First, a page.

So what are useful rules for package dependencies? First: No cycles. Not on the package level, but also not on the layer level nor on the module level as used above. Second: Modules and Layers have a strict order in which they can depend on each other, everything else is forbidden.
These rules considerably limit the degrees of freedom one has as a developer. But in my experience it smokes out violations of the Single Responsibility Principle, which often surfaces as cyclic dependencies. For example if you have an Order module and a Customer module it feels like these two need to know each other. If you have an Order, you want to know the Customer it belongs to. If you have a Customer you must be able to tell her the Orders she placed. Right? Yes, probably. But do you need the full blown objects and functionality on both side? Probably not. By coming up with an interface package for example containing only the very core for the customer functionality needed by the Order module and and a separate full Customer module that has the references the orders one can break these dependencies AND achieve a stronger separation of concern in your package structure.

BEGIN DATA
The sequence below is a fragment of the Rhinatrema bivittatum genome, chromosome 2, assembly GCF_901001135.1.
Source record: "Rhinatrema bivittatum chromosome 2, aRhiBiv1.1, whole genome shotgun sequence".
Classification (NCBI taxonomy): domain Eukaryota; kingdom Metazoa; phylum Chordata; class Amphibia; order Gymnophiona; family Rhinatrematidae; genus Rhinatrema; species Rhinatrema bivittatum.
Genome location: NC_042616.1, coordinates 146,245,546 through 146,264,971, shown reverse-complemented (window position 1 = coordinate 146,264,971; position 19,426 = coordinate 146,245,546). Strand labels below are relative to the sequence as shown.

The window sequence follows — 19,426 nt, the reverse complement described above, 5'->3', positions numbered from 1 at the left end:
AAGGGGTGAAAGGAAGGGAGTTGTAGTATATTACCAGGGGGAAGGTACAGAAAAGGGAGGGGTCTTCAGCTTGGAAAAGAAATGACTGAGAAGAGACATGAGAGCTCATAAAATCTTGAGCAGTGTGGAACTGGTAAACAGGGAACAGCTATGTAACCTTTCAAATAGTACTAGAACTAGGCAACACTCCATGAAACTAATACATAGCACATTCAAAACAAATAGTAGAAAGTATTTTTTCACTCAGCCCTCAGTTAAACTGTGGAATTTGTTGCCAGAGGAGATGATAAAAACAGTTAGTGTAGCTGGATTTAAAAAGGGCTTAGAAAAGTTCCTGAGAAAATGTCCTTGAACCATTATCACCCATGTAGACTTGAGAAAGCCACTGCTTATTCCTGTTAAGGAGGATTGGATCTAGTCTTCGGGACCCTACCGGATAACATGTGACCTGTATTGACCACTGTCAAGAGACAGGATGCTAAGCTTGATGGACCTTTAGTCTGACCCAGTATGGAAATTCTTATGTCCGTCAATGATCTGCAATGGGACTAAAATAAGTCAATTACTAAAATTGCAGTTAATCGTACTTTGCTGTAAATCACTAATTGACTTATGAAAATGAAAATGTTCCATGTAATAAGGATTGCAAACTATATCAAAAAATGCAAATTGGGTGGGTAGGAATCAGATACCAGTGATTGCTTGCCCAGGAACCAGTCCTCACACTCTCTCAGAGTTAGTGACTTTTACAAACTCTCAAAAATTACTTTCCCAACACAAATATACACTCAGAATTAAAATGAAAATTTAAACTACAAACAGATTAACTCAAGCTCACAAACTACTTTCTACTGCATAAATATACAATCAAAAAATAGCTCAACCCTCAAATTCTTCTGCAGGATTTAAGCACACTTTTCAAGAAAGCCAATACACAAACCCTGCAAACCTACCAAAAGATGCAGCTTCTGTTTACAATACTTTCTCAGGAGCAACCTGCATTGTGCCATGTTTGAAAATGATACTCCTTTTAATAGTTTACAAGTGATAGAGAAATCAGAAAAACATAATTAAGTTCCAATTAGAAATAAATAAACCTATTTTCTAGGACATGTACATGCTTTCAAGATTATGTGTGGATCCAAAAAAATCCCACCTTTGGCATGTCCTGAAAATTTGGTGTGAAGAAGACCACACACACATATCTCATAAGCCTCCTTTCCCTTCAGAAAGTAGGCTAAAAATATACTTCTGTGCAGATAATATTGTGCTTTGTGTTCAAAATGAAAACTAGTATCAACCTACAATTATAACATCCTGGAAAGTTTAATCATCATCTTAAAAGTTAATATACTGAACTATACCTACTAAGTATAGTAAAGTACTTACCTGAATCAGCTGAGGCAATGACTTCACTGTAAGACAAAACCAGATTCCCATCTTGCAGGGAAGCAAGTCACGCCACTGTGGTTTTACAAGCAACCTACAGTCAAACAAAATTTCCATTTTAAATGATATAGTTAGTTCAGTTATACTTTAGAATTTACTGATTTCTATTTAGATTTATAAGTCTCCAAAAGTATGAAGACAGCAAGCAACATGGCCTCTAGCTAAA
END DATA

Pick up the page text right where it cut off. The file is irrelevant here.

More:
This in turn helps when you try to evolve your application. What today is a package might grow into a deployment-unit someday and if you have circular dependencies between deployment-units you’ll have some serious problems. Or maybe your team grows into multiple teams. With a clean package structure as described above you have a obvious bounds where you can split and also an obvious criteria when the teams have to sit together to discuss changes on a package used by multiple teams.
Take care (of your package structure).